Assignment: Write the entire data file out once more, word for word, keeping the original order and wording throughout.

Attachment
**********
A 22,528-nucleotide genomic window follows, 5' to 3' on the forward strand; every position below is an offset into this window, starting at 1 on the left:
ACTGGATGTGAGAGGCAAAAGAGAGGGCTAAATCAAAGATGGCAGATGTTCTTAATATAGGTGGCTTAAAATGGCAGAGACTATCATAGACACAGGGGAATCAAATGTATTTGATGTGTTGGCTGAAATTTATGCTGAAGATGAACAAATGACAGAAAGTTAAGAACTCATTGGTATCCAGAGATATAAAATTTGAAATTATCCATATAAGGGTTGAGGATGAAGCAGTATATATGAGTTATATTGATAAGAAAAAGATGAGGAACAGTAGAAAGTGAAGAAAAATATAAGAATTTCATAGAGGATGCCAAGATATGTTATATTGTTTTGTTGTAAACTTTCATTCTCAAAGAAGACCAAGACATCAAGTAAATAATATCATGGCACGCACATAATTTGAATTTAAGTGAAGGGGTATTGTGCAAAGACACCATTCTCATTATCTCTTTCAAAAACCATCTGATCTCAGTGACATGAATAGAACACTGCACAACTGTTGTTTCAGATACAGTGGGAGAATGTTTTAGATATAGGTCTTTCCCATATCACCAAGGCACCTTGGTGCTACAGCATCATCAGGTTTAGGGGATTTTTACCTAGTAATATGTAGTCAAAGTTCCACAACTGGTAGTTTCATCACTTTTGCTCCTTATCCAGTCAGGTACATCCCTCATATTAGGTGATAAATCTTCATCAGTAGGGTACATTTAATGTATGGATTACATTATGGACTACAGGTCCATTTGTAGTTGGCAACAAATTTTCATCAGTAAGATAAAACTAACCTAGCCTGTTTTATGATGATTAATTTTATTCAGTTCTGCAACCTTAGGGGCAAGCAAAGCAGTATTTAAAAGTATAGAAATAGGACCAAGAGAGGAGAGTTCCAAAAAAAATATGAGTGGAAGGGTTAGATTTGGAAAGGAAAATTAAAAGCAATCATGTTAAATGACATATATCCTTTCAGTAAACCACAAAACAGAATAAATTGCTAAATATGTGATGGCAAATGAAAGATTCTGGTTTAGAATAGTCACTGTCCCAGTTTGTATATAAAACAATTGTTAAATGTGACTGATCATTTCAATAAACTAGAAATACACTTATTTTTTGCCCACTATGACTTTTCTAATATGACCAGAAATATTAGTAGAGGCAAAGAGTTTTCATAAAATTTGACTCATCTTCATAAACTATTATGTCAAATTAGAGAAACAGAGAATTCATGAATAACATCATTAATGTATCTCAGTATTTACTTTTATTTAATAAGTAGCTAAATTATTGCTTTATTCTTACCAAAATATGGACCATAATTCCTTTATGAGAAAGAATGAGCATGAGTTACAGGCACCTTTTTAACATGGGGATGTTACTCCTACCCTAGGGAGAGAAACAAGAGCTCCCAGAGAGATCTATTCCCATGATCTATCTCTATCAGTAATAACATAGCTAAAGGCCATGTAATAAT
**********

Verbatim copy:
A 22,528-nucleotide genomic window follows, 5' to 3' on the forward strand; every position below is an offset into this window, starting at 1 on the left:
ACTGGATGTGAGAGGCAAAAGAGAGGGCTAAATCAAAGATGGCAGATGTTCTTAATATAGGTGGCTTAAAATGGCAGAGACTATCATAGACACAGGGGAATCAAATGTATTTGATGTGTTGGCTGAAATTTATGCTGAAGATGAACAAATGACAGAAAGTTAAGAACTCATTGGTATCCAGAGATATAAAATTTGAAATTATCCATATAAGGGTTGAGGATGAAGCAGTATATATGAGTTATATTGATAAGAAAAAGATGAGGAACAGTAGAAAGTGAAGAAAAATATAAGAATTTCATAGAGGATGCCAAGATATGTTATATTGTTTTGTTGTAAACTTTCATTCTCAAAGAAGACCAAGACATCAAGTAAATAATATCATGGCACGCACATAATTTGAATTTAAGTGAAGGGGTATTGTGCAAAGACACCATTCTCATTATCTCTTTCAAAAACCATCTGATCTCAGTGACATGAATAGAACACTGCACAACTGTTGTTTCAGATACAGTGGGAGAATGTTTTAGATATAGGTCTTTCCCATATCACCAAGGCACCTTGGTGCTACAGCATCATCAGGTTTAGGGGATTTTTACCTAGTAATATGTAGTCAAAGTTCCACAACTGGTAGTTTCATCACTTTTGCTCCTTATCCAGTCAGGTACATCCCTCATATTAGGTGATAAATCTTCATCAGTAGGGTACATTTAATGTATGGATTACATTATGGACTACAGGTCCATTTGTAGTTGGCAACAAATTTTCATCAGTAAGATAAAACTAACCTAGCCTGTTTTATGATGATTAATTTTATTCAGTTCTGCAACCTTAGGGGCAAGCAAAGCAGTATTTAAAAGTATAGAAATAGGACCAAGAGAGGAGAGTTCCAAAAAAAATATGAGTGGAAGGGTTAGATTTGGAAAGGAAAATTAAAAGCAATCATGTTAAATGACATATATCCTTTCAGTAAACCACAAAACAGAATAAATTGCTAAATATGTGATGGCAAATGAAAGATTCTGGTTTAGAATAGTCACTGTCCCAGTTTGTATATAAAACAATTGTTAAATGTGACTGATCATTTCAATAAACTAGAAATACACTTATTTTTTGCCCACTATGACTTTTCTAATATGACCAGAAATATTAGTAGAGGCAAAGAGTTTTCATAAAATTTGACTCATCTTCATAAACTATTATGTCAAATTAGAGAAACAGAGAATTCATGAATAACATCATTAATGTATCTCAGTATTTACTTTTATTTAATAAGTAGCTAAATTATTGCTTTATTCTTACCAAAATATGGACCATAATTCCTTTATGAGAAAGAATGAGCATGAGTTACAGGCACCTTTTTAACATGGGGATGTTACTCCTACCCTAGGGAGAGAAACAAGAGCTCCCAGAGAGATCTATTCCCATGATCTATCTCTATCAGTAATAACATAGCTAAAGGCCATGTAATAAT